NZ economy growing

building, tape measure, measurement, growth, construction, toolsNew Zealand’s economic growth will slow over the next four years but the unemployment rate is expected to drop below five per cent for the first time since the global financial crisis.

The government is happy the economy will continue to grow and paints it as an average of 2.8 per cent, but unusually low inflation means it cannot tap into that growth and take correspondingly more tax.

Figures released by Treasury on Thursday as part of budget forecasts show New Zealand’s growth in its $230 billion GDP is predicted to rise to 3.3 per cent this year (2.5 per cent in 2014) but then taper off to 2.4 per cent in 2019.

The growth is based on increased migration growing the workforce and stronger retail trade.

The Christchurch earthquake rebuild is also contributing between one and 1.5 per cent of the GDP growth.

Treasury is also assuming prices for New Zealand’s biggest export earner, dairy, will recover from current lows, although not to the heady days of 2013 to 2014.

The lower dairy price is part of the reason GDP growth is expected to slow.

The unemployment rate hit a low of 3.7 per cent in 2007. Last year it hit 6.1 per cent but is expected to drop to 4.5 per cent in four years, when the average wage is expected to have risen $7000 to $63,000.

That is a positive story, Treasury said.

But the low inflation rate of 0.1 per cent is unusual in the context of solid economic growth.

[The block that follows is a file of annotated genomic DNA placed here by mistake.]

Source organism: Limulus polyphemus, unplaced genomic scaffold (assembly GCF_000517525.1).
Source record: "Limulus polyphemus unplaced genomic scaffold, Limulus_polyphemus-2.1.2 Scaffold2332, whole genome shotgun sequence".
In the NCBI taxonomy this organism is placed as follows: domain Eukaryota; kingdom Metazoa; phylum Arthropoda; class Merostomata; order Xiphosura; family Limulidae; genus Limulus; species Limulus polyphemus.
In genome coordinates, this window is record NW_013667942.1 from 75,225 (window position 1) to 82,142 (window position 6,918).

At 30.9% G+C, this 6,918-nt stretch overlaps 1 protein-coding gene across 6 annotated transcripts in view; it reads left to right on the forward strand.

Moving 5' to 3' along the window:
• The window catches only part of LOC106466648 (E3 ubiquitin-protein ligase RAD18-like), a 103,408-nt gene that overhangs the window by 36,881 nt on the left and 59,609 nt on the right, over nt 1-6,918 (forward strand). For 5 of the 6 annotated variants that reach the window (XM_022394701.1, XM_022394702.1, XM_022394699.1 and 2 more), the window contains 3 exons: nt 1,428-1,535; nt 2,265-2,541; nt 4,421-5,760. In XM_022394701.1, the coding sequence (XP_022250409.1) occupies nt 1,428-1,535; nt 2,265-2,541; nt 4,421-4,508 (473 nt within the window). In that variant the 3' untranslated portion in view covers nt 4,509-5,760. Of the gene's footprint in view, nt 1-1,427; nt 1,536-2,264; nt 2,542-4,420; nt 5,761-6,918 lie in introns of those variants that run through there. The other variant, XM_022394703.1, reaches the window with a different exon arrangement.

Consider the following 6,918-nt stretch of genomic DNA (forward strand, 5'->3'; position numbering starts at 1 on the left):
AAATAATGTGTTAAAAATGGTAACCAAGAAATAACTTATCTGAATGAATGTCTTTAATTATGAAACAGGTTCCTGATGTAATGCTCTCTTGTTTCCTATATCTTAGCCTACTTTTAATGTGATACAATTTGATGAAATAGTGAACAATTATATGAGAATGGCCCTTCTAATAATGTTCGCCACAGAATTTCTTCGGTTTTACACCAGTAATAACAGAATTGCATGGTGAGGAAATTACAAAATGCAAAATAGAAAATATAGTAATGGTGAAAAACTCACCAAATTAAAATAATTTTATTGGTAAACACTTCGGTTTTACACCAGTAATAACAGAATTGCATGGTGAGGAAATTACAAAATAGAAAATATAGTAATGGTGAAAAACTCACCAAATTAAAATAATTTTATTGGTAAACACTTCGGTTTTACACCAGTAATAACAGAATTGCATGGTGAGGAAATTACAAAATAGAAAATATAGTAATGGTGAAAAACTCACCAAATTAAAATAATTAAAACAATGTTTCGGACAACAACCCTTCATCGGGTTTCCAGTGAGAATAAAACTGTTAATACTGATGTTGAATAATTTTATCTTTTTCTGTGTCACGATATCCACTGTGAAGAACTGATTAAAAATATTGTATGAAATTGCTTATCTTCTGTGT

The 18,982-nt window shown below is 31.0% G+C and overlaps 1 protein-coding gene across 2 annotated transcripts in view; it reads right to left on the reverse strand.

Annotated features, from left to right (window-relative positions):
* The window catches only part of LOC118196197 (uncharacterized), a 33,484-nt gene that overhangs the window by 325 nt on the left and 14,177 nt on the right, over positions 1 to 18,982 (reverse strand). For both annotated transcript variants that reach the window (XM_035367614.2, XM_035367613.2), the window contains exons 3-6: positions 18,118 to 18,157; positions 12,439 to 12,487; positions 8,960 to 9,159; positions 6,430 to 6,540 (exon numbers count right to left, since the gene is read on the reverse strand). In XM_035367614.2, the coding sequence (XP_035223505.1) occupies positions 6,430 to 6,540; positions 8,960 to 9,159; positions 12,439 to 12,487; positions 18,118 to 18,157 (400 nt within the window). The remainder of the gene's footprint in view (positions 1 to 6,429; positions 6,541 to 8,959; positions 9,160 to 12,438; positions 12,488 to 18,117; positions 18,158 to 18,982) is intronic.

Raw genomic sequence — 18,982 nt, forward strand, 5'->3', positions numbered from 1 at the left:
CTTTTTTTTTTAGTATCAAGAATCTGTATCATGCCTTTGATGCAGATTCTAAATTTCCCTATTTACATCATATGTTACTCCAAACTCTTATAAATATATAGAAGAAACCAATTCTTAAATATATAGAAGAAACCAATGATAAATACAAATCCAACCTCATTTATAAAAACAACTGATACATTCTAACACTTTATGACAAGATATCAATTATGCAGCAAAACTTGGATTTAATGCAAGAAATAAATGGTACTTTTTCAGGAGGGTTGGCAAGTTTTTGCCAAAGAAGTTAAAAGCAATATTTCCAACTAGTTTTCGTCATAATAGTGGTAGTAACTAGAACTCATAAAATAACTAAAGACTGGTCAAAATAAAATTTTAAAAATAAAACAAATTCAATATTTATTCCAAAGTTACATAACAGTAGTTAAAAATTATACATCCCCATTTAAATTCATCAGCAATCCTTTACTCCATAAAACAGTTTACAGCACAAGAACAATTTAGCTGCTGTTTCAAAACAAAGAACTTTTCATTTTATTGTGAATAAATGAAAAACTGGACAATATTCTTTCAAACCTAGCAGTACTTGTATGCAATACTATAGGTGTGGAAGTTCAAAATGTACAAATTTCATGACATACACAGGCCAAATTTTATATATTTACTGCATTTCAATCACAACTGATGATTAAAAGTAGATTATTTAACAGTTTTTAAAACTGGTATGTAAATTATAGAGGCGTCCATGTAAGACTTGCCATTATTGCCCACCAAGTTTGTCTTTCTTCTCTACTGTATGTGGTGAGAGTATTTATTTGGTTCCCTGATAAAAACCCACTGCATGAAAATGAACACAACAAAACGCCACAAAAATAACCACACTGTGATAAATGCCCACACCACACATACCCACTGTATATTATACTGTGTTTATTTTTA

While it is good news for people with mortgages and businesses wanting to invest, it also means government’s forecast tax revenue for 2015 to 2016 of nearly $75 billion will be $4.5 billion lower than last year.

This will continue for three years. This means the government’s books, $684 million in the red for 2014 to 2015, will only show a surplus of $276 million in 2015 to 2016.

Finance Minister Bill English admitted low dairy prices are a headwind to growth, and that there are still global economic uncertainties.

“The economy has risen from deep recession to solid, three per cent growth,” he said.

“New Zealand has come through significant challenges and is now a more confident and resilient country than it was seven years ago.”

Treasury noted inflation is expected to rise to 2.1 per cent in 2019.

The economic forecast for the next five years is as follows: GDP growth of  3.3 per cent in 2015, 3.1 per cent in 2016, 2.8 per cent in 2017, 2.8 per cent in 2018, and 2.4 per cent in 2019; unemployment at 5.6 per cent, 5.1 per cent, 4.7 per cent, 4.5 per cent and 4.5 per cent for the next five consecutive years; and inflation at 0.2 per cent, 1.4 per cent, 2.1 per cent, 2 per cent and 2.1 per cent for the next five consecutive years.

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